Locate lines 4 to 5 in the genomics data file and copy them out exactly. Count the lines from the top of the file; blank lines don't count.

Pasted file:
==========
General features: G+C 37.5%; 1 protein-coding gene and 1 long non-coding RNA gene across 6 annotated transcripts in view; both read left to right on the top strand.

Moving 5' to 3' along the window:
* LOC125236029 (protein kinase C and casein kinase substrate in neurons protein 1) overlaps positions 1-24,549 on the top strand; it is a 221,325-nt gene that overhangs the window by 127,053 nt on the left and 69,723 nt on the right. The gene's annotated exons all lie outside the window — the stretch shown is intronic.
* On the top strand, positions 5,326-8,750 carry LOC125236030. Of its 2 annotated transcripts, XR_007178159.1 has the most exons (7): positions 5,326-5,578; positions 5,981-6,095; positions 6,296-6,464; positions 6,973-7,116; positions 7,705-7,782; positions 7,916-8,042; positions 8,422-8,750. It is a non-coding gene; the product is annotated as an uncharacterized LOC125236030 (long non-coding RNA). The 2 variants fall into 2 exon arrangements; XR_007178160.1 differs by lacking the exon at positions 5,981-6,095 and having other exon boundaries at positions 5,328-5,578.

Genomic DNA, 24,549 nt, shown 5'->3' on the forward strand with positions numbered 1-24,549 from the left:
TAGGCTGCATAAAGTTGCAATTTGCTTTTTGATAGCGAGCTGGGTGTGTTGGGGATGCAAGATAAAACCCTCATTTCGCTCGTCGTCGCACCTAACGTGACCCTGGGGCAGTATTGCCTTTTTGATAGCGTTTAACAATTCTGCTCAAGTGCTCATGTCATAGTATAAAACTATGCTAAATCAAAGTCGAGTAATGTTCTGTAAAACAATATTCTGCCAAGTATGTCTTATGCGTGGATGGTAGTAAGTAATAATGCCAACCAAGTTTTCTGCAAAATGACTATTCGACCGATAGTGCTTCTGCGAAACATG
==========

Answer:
* On the top strand, positions 5,326-8,750 carry LOC125236030. Of its 2 annotated transcripts, XR_007178159.1 has the most exons (7): positions 5,326-5,578; positions 5,981-6,095; positions 6,296-6,464; positions 6,973-7,116; positions 7,705-7,782; positions 7,916-8,042; positions 8,422-8,750. It is a non-coding gene; the product is annotated as an uncharacterized LOC125236030 (long non-coding RNA). The 2 variants fall into 2 exon arrangements; XR_007178160.1 differs by lacking the exon at positions 5,981-6,095 and having other exon boundaries at positions 5,328-5,578.

Genomic DNA, 24,549 nt, shown 5'->3' on the forward strand with positions numbered 1-24,549 from the left: